Where pair-share is rare, it’s just so much harder for all students to express uncertainty; it’s also more difficult to make sure everyone can rehearse using ideas, words, explanations. Some don’t.. they never really fully explore ideas in detail and they mask their struggles. There needs to be some simple routines around it:
- Everyone has a talk partner pre-established (especially important in a socially distanced space but important any time.)
- The talk should have a goal; a focus -eg to list five advantages or to decide which of two options is better or to formulate a clear explanation of a concept as if for a younger student.
- The talk should have a time limit; knowing how long you have helps to gauge the depth and intensity of the discussion.
- Pairs should know they will be cold-called after their discussions – so that everyone knows they could be asked to share their ideas, no opting out.
Ideally you would circulate during pair talk. That will need to wait until classrooms return to normal but think-pair-share can still be a big part of a socially distanced classroom.
Check for Understanding
The final piece in the trio of ideas is Check for Understanding. This is important for numerous reasons – feeding in and out of Cold Calling and Think Pair Share. If teachers routinely sample students’ understanding after any exchange, comparing answers and exploring differences, more students are rehearsing their thinking and the teacher gets a much better idea of how the learning is going. It takes numerous forms:
- Michael, what did you understand from what Safiya was saying about the poem?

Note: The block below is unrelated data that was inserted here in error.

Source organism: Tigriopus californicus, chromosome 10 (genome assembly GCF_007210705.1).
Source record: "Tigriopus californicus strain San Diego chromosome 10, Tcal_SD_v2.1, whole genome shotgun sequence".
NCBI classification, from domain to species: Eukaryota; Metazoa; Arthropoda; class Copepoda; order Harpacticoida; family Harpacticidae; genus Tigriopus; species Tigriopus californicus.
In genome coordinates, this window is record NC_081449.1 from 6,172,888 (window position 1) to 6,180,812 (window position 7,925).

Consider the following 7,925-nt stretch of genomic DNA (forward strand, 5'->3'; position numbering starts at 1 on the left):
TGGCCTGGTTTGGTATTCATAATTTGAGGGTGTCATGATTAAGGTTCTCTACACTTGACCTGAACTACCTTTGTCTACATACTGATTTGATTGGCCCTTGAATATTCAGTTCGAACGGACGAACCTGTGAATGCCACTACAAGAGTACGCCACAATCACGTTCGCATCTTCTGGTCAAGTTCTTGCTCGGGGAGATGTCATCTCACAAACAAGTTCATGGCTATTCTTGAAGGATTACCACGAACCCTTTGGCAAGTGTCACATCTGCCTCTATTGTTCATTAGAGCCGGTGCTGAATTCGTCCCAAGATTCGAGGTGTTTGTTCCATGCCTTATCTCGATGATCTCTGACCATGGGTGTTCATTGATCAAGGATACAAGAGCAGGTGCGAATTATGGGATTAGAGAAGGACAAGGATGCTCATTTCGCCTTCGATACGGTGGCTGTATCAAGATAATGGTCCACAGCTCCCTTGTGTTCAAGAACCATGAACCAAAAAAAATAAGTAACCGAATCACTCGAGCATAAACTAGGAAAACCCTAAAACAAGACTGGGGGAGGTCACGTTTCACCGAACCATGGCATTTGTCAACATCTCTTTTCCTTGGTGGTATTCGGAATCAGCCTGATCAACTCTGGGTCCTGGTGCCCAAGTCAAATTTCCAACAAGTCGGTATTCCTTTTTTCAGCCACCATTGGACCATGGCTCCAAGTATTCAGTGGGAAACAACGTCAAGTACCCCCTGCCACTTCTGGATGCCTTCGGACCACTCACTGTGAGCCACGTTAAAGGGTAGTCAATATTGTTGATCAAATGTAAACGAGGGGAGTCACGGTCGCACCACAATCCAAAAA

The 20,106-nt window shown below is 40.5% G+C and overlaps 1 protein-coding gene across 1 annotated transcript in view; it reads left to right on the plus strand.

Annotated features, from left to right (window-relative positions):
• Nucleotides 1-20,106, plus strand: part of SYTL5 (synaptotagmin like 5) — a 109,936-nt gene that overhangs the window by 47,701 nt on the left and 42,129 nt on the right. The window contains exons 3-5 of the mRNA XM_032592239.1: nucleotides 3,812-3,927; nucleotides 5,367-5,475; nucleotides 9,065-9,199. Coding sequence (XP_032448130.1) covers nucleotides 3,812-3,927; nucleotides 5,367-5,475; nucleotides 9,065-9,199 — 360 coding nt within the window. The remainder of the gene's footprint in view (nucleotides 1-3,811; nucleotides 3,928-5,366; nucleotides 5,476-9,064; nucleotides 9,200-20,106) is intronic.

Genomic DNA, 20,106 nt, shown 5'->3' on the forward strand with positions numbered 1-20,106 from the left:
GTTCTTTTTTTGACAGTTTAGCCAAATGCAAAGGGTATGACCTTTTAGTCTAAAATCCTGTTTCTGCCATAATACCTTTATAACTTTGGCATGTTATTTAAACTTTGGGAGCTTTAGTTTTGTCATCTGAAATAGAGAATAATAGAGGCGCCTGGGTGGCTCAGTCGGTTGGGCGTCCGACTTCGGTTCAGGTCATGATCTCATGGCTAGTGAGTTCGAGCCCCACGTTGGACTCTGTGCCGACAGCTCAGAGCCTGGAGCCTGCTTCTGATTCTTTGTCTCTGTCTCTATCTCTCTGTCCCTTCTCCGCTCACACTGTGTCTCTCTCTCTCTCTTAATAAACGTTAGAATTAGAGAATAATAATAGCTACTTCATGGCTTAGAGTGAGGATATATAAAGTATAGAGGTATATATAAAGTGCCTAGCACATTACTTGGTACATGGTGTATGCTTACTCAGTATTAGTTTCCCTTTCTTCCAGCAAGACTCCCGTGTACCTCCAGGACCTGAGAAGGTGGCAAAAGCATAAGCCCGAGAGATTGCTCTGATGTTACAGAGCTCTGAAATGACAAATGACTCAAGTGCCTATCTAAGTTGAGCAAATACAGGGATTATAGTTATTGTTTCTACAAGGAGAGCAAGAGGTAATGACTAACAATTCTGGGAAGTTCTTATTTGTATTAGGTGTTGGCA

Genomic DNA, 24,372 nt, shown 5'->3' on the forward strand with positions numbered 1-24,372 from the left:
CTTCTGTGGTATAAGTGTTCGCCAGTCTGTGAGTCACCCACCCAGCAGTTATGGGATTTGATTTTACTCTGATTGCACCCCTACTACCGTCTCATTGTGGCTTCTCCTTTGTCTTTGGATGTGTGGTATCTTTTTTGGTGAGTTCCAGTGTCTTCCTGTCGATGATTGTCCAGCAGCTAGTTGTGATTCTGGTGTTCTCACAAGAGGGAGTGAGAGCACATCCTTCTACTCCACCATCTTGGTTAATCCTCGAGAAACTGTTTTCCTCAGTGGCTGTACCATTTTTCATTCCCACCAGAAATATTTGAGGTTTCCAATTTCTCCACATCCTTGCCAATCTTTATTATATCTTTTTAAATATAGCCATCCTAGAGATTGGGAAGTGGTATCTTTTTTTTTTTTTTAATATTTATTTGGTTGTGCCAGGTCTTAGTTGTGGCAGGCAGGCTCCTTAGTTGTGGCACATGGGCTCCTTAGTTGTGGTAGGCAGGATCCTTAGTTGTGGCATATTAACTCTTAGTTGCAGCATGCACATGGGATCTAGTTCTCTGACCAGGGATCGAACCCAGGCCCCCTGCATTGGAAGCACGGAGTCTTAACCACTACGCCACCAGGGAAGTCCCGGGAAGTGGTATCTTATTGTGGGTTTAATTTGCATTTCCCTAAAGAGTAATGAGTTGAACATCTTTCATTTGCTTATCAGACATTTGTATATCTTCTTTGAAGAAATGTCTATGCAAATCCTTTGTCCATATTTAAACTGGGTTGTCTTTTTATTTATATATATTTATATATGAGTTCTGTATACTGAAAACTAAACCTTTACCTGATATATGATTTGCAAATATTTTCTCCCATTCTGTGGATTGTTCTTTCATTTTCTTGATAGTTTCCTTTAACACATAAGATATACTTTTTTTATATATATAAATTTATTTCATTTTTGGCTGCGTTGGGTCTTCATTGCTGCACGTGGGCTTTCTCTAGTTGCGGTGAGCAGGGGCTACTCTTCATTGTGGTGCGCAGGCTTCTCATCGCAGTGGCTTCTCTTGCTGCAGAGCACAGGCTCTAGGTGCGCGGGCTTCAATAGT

- Samira.. I’ve explained the main points in the narrative.. let me check, what did you understand the main points to be?
- John.. run through the instructions for the task for us.. what are we all going to do? (practical, activity, homework….)
- Daisy – tell us what you understood was happening in the last chapter of the story?
- Steph – let’s have your version; how do can we work out this angle from the information in the diagram? And Melissa – what was Steph’s method again? What could you do instead?
Check, check, check. Then compare and contrast. Can we learn from each other’s responses?
These three strategies weave in and out of each other continually. Everyone is included. Everyone is connected . Everyone is thinking. Everyone is exploring their own schema looking for gaps, making links. Everyone is thinking. (Oops I said it twice.) And the teacher is getting a rich wash-back of feedback from the class: levels of fluency, knowledge gaps, insights into students’ thought processes… It’s dynamic, responsive, inclusive. This is great teaching.
In my experience each of these elements can require some work – a conscious choice on a teacher’s part to change their habits: to cold call instead of taking hand up; to make pair-share a frequent, punchy, productive, disciplined thinking activity; to check for understanding instead of using the ineffective alternatives like ‘is everyone ok yeah?’. It takes effort and real sustained intent to make these switches. Don’t diminish the challenge this can present for some people; it’s easier said than done. The pay-off is significant but it all starts with the determination to make the changes.
How’s it going for you?